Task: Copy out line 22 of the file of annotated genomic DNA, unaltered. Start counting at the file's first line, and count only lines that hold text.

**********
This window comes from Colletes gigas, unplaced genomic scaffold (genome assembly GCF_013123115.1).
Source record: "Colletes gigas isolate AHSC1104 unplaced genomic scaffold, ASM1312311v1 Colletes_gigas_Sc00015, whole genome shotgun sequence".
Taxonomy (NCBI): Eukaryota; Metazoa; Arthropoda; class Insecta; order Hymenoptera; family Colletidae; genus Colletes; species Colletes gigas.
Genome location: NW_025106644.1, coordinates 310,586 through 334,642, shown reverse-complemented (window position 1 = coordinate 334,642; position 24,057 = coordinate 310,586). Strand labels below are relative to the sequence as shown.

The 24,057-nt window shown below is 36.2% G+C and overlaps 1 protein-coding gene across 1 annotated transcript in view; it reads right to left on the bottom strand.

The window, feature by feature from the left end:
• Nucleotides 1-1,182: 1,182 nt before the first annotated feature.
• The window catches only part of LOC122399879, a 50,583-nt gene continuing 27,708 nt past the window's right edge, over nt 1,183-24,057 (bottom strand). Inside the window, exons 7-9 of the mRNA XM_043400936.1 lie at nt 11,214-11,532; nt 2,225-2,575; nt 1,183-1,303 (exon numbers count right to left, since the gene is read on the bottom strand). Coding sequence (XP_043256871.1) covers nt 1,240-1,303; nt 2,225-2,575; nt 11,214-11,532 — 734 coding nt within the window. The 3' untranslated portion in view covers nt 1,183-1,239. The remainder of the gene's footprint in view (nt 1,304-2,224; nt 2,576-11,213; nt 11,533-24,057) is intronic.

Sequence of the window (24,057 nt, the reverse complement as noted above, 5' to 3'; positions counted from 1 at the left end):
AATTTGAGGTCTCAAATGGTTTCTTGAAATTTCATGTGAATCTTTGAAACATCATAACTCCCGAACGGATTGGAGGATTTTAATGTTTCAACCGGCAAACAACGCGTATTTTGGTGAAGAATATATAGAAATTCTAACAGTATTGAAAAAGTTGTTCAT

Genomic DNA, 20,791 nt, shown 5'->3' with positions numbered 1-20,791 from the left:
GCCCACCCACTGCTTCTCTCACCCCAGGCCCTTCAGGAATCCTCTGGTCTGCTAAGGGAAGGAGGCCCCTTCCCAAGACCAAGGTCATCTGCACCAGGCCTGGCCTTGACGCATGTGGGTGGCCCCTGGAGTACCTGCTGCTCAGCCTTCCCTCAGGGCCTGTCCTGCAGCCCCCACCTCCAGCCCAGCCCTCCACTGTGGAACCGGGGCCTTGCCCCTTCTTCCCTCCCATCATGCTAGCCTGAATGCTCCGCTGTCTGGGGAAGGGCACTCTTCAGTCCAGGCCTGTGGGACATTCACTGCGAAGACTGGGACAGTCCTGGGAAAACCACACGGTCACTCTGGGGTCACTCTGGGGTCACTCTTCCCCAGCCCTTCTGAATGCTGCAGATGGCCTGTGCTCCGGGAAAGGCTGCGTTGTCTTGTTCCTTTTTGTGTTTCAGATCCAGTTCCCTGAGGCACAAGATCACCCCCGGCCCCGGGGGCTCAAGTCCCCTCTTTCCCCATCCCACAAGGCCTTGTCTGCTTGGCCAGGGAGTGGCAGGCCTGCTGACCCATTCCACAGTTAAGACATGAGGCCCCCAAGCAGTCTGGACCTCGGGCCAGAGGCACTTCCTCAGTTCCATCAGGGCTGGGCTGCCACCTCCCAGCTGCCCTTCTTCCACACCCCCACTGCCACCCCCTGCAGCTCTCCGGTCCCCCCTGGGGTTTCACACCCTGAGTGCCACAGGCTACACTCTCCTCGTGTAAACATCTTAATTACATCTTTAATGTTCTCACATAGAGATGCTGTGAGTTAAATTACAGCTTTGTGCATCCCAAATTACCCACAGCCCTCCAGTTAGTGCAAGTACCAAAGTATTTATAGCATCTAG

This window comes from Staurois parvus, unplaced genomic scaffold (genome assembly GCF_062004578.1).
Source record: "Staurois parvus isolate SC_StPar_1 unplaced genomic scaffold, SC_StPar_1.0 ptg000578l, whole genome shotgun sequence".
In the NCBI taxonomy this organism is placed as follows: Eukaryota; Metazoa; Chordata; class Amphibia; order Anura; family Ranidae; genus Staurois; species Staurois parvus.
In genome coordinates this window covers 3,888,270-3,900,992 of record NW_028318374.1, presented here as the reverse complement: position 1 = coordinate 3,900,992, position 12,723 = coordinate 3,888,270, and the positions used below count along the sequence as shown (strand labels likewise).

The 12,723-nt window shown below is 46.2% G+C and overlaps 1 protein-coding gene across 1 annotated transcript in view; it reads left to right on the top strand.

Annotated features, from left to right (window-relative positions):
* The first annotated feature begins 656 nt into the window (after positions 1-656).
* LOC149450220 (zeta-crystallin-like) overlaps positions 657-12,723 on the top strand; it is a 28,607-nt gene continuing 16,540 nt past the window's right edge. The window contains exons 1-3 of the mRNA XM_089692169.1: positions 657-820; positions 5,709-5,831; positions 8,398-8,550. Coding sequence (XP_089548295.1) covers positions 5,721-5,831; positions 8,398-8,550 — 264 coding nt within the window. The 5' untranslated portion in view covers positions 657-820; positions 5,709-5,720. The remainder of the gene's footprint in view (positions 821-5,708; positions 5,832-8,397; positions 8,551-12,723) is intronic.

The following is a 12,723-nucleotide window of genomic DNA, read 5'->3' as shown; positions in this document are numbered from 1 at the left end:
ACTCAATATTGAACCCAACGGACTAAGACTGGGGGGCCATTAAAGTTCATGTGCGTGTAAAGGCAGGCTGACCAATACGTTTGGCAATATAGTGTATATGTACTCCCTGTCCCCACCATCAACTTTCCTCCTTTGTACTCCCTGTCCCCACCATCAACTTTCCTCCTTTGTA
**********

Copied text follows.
ACTCAATATTGAACCCAACGGACTAAGACTGGGGGGCCATTAAAGTTCATGTGCGTGTAAAGGCAGGCTGACCAATACGTTTGGCAATATAGTGTATATGTACTCCCTGTCCCCACCATCAACTTTCCTCCTTTGTACTCCCTGTCCCCACCATCAACTTTCCTCCTTTGTA